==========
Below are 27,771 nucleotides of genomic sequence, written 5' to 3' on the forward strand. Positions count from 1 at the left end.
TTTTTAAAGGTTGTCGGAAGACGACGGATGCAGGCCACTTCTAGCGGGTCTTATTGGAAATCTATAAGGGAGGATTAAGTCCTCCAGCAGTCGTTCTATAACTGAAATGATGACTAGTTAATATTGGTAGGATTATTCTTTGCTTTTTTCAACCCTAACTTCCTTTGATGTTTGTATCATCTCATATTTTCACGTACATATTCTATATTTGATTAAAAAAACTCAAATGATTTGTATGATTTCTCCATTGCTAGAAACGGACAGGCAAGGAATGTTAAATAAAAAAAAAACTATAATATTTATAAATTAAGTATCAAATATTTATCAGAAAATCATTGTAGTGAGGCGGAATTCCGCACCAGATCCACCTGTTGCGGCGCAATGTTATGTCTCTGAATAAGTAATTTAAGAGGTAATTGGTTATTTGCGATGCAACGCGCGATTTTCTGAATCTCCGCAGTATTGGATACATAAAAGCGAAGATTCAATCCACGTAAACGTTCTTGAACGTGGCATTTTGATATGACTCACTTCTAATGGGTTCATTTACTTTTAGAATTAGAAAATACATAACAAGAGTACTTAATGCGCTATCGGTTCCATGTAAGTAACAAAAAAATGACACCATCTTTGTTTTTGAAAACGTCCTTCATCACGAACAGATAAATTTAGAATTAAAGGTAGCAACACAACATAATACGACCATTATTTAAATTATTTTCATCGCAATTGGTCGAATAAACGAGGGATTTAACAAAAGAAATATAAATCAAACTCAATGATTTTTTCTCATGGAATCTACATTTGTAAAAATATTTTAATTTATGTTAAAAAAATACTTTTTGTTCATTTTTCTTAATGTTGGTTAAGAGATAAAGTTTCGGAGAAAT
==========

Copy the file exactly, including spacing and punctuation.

Below are 27,771 nucleotides of genomic sequence, written 5' to 3' on the forward strand. Positions count from 1 at the left end.
TTTTTAAAGGTTGTCGGAAGACGACGGATGCAGGCCACTTCTAGCGGGTCTTATTGGAAATCTATAAGGGAGGATTAAGTCCTCCAGCAGTCGTTCTATAACTGAAATGATGACTAGTTAATATTGGTAGGATTATTCTTTGCTTTTTTCAACCCTAACTTCCTTTGATGTTTGTATCATCTCATATTTTCACGTACATATTCTATATTTGATTAAAAAAACTCAAATGATTTGTATGATTTCTCCATTGCTAGAAACGGACAGGCAAGGAATGTTAAATAAAAAAAAAACTATAATATTTATAAATTAAGTATCAAATATTTATCAGAAAATCATTGTAGTGAGGCGGAATTCCGCACCAGATCCACCTGTTGCGGCGCAATGTTATGTCTCTGAATAAGTAATTTAAGAGGTAATTGGTTATTTGCGATGCAACGCGCGATTTTCTGAATCTCCGCAGTATTGGATACATAAAAGCGAAGATTCAATCCACGTAAACGTTCTTGAACGTGGCATTTTGATATGACTCACTTCTAATGGGTTCATTTACTTTTAGAATTAGAAAATACATAACAAGAGTACTTAATGCGCTATCGGTTCCATGTAAGTAACAAAAAAATGACACCATCTTTGTTTTTGAAAACGTCCTTCATCACGAACAGATAAATTTAGAATTAAAGGTAGCAACACAACATAATACGACCATTATTTAAATTATTTTCATCGCAATTGGTCGAATAAACGAGGGATTTAACAAAAGAAATATAAATCAAACTCAATGATTTTTTCTCATGGAATCTACATTTGTAAAAATATTTTAATTTATGTTAAAAAAATACTTTTTGTTCATTTTTCTTAATGTTGGTTAAGAGATAAAGTTTCGGAGAAAT